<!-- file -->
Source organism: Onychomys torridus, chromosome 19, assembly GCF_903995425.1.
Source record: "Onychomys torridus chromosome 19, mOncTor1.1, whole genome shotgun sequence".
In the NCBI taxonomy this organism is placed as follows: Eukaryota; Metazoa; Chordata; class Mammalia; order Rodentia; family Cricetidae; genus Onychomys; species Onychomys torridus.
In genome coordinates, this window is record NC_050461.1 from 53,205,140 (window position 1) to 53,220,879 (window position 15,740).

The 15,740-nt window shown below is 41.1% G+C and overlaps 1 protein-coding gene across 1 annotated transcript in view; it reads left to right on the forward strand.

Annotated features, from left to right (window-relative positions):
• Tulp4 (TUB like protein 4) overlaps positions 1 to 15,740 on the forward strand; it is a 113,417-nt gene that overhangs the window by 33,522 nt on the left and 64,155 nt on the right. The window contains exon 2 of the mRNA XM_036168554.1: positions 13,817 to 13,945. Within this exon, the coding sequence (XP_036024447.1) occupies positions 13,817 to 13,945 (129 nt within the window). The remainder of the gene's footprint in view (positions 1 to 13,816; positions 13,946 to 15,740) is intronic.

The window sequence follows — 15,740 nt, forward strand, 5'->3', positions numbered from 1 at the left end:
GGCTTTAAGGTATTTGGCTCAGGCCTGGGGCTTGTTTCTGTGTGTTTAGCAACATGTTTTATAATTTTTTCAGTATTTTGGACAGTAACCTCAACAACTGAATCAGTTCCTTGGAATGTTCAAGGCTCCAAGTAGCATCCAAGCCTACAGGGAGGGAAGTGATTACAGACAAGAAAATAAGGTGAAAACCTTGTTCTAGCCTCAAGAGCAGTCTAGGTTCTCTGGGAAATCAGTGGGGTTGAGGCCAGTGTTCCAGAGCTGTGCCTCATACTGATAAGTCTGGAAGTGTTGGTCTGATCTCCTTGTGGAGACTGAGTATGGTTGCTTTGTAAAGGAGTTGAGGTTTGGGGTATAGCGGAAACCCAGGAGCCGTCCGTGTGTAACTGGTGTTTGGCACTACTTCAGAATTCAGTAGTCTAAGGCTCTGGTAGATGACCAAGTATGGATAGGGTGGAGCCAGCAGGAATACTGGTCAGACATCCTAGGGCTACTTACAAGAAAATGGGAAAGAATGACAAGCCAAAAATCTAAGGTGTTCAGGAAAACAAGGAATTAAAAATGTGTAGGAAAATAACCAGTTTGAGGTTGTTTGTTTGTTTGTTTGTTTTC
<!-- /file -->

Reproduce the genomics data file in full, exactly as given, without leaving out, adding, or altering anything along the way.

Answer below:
Source organism: Onychomys torridus, chromosome 19, assembly GCF_903995425.1.
Source record: "Onychomys torridus chromosome 19, mOncTor1.1, whole genome shotgun sequence".
In the NCBI taxonomy this organism is placed as follows: Eukaryota; Metazoa; Chordata; class Mammalia; order Rodentia; family Cricetidae; genus Onychomys; species Onychomys torridus.
In genome coordinates, this window is record NC_050461.1 from 53,205,140 (window position 1) to 53,220,879 (window position 15,740).

The 15,740-nt window shown below is 41.1% G+C and overlaps 1 protein-coding gene across 1 annotated transcript in view; it reads left to right on the forward strand.

Annotated features, from left to right (window-relative positions):
• Tulp4 (TUB like protein 4) overlaps positions 1 to 15,740 on the forward strand; it is a 113,417-nt gene that overhangs the window by 33,522 nt on the left and 64,155 nt on the right. The window contains exon 2 of the mRNA XM_036168554.1: positions 13,817 to 13,945. Within this exon, the coding sequence (XP_036024447.1) occupies positions 13,817 to 13,945 (129 nt within the window). The remainder of the gene's footprint in view (positions 1 to 13,816; positions 13,946 to 15,740) is intronic.

The window sequence follows — 15,740 nt, forward strand, 5'->3', positions numbered from 1 at the left end:
GGCTTTAAGGTATTTGGCTCAGGCCTGGGGCTTGTTTCTGTGTGTTTAGCAACATGTTTTATAATTTTTTCAGTATTTTGGACAGTAACCTCAACAACTGAATCAGTTCCTTGGAATGTTCAAGGCTCCAAGTAGCATCCAAGCCTACAGGGAGGGAAGTGATTACAGACAAGAAAATAAGGTGAAAACCTTGTTCTAGCCTCAAGAGCAGTCTAGGTTCTCTGGGAAATCAGTGGGGTTGAGGCCAGTGTTCCAGAGCTGTGCCTCATACTGATAAGTCTGGAAGTGTTGGTCTGATCTCCTTGTGGAGACTGAGTATGGTTGCTTTGTAAAGGAGTTGAGGTTTGGGGTATAGCGGAAACCCAGGAGCCGTCCGTGTGTAACTGGTGTTTGGCACTACTTCAGAATTCAGTAGTCTAAGGCTCTGGTAGATGACCAAGTATGGATAGGGTGGAGCCAGCAGGAATACTGGTCAGACATCCTAGGGCTACTTACAAGAAAATGGGAAAGAATGACAAGCCAAAAATCTAAGGTGTTCAGGAAAACAAGGAATTAAAAATGTGTAGGAAAATAACCAGTTTGAGGTTGTTTGTTTGTTTGTTTGTTTTC